Searching for Cuba’s Pre-Columbian Roots  11/1/2016 Smithsonian Magazine: "After the 1959 Cuban Revolution, the new leadership tried to foster a stronger sense of “Cubanness,” and frowned upon talk of separate racial identities. “The government was drastic about it for years and didn’t want it to come up,” says Barreiro. But the sudden collapse of the Soviet Union caused an identity crisis among Cubans, who suddenly found themselves short on food and basic supplies—and more likely to turn to traditional knowledge for making goods and medicines they needed. Only in recent years have the nuances of Cuban identity, including Taíno roots, become an acceptable topic for discussion in the eyes of the government."

CUBA Y LA LARGA DURACIÓN HISTÓRICA DE SU POBLAMIENTO Y CULTURA INDÍGENA  8/15/2014 UNEAC: "¡Estamos vivos, bien planta´os y sembra´os! Fue esta exclamación, afirmativa y jubilosa, el mensaje que nos entregó Idalis Ramírez Rojas, una de las descendientes de los indocubanos originarios, que actualmente reside junto a su familia y comunidad campesina en La Ranchería de Caridad de los Indios, esta última perteneciente al municipio Manuel Tames, en la provincia de Guantánamo, Cuba."

And the Camagüeyan Indo-Cubans, how was their language?  5/29/2014 Adelante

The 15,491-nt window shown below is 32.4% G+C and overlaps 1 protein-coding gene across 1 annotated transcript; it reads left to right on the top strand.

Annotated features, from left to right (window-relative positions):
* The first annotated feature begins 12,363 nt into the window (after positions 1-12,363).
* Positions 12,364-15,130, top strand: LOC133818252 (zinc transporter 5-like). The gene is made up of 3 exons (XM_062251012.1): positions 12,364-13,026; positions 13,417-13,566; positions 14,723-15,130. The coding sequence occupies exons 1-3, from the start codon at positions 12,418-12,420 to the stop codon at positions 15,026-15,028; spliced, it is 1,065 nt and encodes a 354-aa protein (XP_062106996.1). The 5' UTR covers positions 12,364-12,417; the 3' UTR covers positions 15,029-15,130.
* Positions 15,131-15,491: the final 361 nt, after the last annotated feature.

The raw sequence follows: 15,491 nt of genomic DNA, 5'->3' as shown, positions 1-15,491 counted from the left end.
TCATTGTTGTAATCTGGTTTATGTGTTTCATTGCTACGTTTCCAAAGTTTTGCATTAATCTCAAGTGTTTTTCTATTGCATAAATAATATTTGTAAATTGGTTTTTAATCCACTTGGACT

A Cuban Guajira  12/14/2013 ANGRY LATINXS UNITED!: "Actually…" Poster proceeds to demolish white view of guajiros.

En Camaguey, "cacique" de descendientes de aborígenes  12/18/2009 Adelante: "Francisco Ramírez Rojas, considerado como el "cacique" de una comunidad guantanamera de descendientes de aborígenes, expresó satisfacción por su visita a Camagüey, invitado a participar en un foro cultural. Residente en La Ranchería, de Caridad de los Indios, Ramírez asistirá hoy por la noche a la apertura de una muestra de obras de la plástica que insertan elementos de arte primitivo, como pictografías e ideografías. Los autores son el canadiense James K-M y los camagüeyanos Joel Jover y Osmany Soler. En su primera estancia en Camagüey, el campesino guantanamero, de 74 años de edad, añadió en el diálogo el orgullo por provenir de primitivos habitantes de la Isla. El interlocutor destacó también su adhesión a las ideas de Martí, de la Revolución, y reiteró el agradecimiento a todas las personas e instituciones que han divulgado la existencia de descendientes de indocubanos y los han apoyado."

The Puerto Rican Experience - The Puzzle of Race and Politics  6/4/2008 CounterPunch: [closely parallels Cuba] - "Governor Rossello himself made the decision to use the entire U.S. census survey instrument without any modification in tune with the social, economic and political reality of Puerto Rico. The outcome, in an island with a strong African and Taino cultural and phenotypical influence, resulted in 80.5% of the population self-identifying as white. Therefore, Puerto Rico is “whiter” than the United States. The bureaucratic decision of former Governor Rossello basically enabled a “whitening” process that was accelerated by Puerto Rico’s colonial status. Since the Spanish-American War, Puerto Rico, while it has not experienced a dramatically large black emigration (or received white immigrants to the island in large numbers) Puerto Rico’s “white” population has grown from 48.5% (1802) to 80.5% in 2000."